Given the distribution across the islands of eastern Indonesia and of Timor Leste, it is hardly surprising that morphologically distinct forms from the various islands have been catalogued. Some of the subspecies have been lumped or split and lumped again during the past 100 years or so. I am following Collar & Marsden (2014) who produced cogent statistical evidence for seven:
C .s .sulphurea (Gmelin,1788). Sulawesi (plus Muna and Butung)
C. s. abbotti (Oberhoiser, 1917). Masalembu islands in the Java Sea west of Wallace’s Line
C. s. djampeana Hartert, 1897. Tanahjampea and Tukangbesi islands
C .s. occidentalis Hartert 1898. Lesser Sunda islands from Lombok to Alor
C. s. parvula (Bonaparte, 1850. Timor
C .s. citrinocristata (Fraser, 1844). Sumba
C. s. paulandrewi Collar & Marsden, 2014. Tukangbesi islands
The following map from Collar and Marsden shows the distribution:
|From Collar & Marsden 2014|
However, there is plenty of scope for confusion as to which form was being studied in the wild, bred in captivity or photographed as I shall explain in a future article. One example will suffice here. Some authorities had lumped occidentalis into parvula on the grounds of a cline in bill size between Timor in the east and Lombok in the west. Collar & Marsden showed this argument to be erroneous and resurrected occidentalis by again splitting it from parvula. As a consequence, photographs labelled as C. s. parvula are shown on the internet but since they are labeled as having been taken on Komodo it is clear the photographer was following the taxonomy of White & Bruce (1986) who in their The birds of Wallacea (Sulawesi, the Moluccas and Lesser Sunda Islands, Indonesia): an annotated check-list (London: British Ornithologists’ Union) had lumped occidentalis into parvula.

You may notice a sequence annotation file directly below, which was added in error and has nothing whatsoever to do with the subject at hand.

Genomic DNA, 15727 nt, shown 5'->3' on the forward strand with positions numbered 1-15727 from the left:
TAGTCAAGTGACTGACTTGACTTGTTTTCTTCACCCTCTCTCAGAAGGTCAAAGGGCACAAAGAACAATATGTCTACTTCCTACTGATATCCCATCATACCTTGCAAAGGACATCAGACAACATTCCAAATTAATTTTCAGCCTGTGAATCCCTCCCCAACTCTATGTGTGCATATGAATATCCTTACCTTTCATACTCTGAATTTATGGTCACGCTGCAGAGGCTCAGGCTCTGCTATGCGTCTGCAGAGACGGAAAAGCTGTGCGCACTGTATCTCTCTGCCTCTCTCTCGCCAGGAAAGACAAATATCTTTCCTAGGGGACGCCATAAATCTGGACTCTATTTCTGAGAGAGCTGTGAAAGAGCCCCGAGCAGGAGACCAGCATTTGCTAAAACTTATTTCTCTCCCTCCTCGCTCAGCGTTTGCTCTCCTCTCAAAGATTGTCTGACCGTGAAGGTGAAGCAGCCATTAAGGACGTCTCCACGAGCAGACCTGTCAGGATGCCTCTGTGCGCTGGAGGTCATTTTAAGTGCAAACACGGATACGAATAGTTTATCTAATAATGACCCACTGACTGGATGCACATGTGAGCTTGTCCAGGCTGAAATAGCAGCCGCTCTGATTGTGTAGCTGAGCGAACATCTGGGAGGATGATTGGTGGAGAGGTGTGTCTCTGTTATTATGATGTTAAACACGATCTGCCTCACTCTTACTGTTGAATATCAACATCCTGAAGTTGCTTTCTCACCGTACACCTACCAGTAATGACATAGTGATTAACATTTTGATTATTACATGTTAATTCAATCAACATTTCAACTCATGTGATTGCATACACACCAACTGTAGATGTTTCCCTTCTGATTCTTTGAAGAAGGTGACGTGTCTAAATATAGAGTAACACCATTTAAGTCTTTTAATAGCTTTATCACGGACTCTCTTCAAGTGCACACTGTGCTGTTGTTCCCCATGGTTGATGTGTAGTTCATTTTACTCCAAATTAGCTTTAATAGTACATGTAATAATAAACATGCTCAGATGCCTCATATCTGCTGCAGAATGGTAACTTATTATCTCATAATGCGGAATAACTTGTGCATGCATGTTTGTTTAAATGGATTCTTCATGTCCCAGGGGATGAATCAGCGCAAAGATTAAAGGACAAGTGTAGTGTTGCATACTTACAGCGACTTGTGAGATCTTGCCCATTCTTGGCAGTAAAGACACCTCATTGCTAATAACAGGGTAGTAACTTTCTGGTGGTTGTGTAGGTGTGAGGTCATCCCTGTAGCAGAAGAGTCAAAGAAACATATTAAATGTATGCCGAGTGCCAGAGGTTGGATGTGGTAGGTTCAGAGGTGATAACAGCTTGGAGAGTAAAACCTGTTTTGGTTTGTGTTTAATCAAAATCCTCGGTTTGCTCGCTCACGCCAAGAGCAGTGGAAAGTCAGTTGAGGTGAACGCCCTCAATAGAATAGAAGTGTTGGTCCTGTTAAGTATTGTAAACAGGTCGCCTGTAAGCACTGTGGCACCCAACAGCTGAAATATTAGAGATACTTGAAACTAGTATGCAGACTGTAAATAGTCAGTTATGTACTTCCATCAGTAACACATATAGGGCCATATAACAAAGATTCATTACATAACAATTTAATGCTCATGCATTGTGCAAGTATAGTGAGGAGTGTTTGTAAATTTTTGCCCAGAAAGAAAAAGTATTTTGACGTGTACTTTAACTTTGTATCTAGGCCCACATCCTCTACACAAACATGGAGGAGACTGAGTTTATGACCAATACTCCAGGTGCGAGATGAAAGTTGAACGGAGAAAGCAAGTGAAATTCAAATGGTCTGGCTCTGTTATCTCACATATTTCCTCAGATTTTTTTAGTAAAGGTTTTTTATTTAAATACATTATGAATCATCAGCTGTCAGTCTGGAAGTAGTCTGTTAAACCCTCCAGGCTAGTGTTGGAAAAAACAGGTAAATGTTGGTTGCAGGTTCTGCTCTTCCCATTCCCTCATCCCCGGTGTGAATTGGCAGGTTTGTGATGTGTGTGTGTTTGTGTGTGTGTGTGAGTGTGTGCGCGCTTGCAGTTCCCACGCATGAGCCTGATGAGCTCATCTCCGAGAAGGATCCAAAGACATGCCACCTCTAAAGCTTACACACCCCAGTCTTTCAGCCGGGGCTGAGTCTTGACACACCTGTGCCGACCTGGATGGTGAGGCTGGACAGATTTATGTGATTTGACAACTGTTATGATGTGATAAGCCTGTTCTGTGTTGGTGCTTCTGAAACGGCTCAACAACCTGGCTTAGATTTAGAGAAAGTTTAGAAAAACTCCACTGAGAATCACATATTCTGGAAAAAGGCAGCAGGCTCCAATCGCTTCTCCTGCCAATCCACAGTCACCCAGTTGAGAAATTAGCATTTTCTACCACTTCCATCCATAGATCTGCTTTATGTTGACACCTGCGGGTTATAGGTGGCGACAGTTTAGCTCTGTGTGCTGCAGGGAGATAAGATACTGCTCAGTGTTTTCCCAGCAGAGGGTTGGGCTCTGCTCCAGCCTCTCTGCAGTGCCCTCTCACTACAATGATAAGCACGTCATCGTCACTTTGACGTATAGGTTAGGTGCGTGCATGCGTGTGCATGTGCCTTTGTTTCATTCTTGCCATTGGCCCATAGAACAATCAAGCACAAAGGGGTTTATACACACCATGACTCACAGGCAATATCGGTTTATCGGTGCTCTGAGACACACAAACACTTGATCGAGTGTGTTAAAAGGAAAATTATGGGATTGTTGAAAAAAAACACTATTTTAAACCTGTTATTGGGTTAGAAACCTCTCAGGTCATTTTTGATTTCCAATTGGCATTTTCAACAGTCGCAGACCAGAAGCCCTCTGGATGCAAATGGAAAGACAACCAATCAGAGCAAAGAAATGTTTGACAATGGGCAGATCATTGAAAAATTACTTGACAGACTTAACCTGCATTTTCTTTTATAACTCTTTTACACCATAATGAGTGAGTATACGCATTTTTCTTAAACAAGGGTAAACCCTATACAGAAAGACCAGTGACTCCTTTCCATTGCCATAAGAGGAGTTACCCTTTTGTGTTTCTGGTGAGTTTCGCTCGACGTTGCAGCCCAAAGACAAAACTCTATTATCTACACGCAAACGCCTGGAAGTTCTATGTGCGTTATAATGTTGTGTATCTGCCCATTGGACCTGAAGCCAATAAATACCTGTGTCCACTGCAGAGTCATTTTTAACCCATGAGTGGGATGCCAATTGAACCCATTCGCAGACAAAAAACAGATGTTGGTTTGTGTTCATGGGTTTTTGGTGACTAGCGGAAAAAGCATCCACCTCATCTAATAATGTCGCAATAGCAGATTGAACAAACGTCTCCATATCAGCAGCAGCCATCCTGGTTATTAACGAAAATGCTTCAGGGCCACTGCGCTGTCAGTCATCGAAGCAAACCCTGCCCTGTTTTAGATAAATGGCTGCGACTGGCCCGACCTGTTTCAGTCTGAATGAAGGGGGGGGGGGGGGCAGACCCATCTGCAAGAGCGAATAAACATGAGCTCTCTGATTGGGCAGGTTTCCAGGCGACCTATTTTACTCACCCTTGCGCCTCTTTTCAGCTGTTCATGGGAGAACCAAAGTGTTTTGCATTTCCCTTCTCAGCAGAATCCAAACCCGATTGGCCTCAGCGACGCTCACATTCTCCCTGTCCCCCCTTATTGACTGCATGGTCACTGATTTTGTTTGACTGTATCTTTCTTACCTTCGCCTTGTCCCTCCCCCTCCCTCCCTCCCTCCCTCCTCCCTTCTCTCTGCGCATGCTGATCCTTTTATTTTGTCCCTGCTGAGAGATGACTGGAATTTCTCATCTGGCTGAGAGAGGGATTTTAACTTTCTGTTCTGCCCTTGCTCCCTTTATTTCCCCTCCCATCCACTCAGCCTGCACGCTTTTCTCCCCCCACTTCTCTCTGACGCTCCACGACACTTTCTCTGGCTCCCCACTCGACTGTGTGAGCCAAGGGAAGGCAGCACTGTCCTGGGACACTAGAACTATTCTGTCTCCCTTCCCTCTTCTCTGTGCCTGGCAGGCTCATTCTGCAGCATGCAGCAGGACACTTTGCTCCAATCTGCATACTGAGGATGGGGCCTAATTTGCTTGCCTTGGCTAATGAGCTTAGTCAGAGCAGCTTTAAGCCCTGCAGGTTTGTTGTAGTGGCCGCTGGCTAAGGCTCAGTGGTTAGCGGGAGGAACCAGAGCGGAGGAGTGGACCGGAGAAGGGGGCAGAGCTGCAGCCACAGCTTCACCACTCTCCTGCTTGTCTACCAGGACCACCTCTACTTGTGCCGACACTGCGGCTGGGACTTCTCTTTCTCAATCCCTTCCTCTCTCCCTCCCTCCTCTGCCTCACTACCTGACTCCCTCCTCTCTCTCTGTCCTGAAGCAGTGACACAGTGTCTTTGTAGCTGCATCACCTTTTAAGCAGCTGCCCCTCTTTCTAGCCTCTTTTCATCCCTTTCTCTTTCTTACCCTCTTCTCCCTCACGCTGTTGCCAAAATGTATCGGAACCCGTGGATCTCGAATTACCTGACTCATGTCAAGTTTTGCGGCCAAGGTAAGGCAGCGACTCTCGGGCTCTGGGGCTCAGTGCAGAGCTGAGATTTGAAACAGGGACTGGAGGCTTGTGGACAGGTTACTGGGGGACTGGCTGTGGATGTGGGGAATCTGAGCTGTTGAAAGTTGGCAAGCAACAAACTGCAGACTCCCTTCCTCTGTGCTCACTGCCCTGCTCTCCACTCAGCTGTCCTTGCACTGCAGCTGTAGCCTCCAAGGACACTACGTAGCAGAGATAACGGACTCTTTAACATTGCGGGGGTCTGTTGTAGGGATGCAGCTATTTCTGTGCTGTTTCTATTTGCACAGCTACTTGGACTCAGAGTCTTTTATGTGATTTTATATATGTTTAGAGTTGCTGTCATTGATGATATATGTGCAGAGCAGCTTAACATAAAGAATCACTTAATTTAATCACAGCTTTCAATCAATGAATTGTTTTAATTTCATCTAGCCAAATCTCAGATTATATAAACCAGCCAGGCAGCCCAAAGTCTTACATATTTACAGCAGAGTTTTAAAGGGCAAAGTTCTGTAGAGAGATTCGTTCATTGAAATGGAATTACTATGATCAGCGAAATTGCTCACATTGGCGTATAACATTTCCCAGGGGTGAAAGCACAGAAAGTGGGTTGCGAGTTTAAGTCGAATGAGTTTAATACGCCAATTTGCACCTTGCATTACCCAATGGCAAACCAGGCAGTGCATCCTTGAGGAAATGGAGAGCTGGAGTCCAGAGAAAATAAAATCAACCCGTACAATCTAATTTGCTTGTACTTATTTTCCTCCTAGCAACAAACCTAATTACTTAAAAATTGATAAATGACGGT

The IUCN Red List states what has happened to the species: It has undergone a dramatic decline, which is still ongoing, particularly in the last quarter of the 20th century, such that it is now extinct on many islands and close to extinction on most others.
The Red List also states: Its precipitous decline is almost entirely attributable to unsustainable exploitation for internal and international trade. Illegal trapping continues in many areas… but then goes on to list other factors; large-scale logging; deforestation for agriculture; selective logging of large trees suitable for nesting; introduction of pesticides in 1889 (why ?); changes in agricultural crops; rainfall and, on Komodo and Rinca, predation by young dragons which are arboreal,
The Red List also mentions the fact that the birds were regarded as a pest by farmers and I either read or was told when we were in Hong Kong in the 1960s that marauding cockatoos on farm land were killed if they could not, preferably, be captured for trade.
It seems to me that the C.sulphurea population was caught by a perfect storm. Indonesia became known as the epicentre of the wild bird trade. The domestic market in Java and Sumatra for cage birds was, and still is, not only enormous but growing; the human population has increased from 88 million in 1960 to 264 million. In addition there was, and again still is, international trade (not all of it one way) largely via Singapore and Hong Kong. CITES and local protection measures are known to have had an effect in allowing some recovery of the cockatoo population on Sumba but while there is undoubtedly some illegal trapping still going on, local populations appear, in general, not to have bounced back but continued their decline. That is where the other factors that caused and maintain the loss come in: the removal of large trees suitable for nesting; clearance and fragmentation of forests for agriculture; a change from growing maize and papayas to crops unsuitable for cockatoos.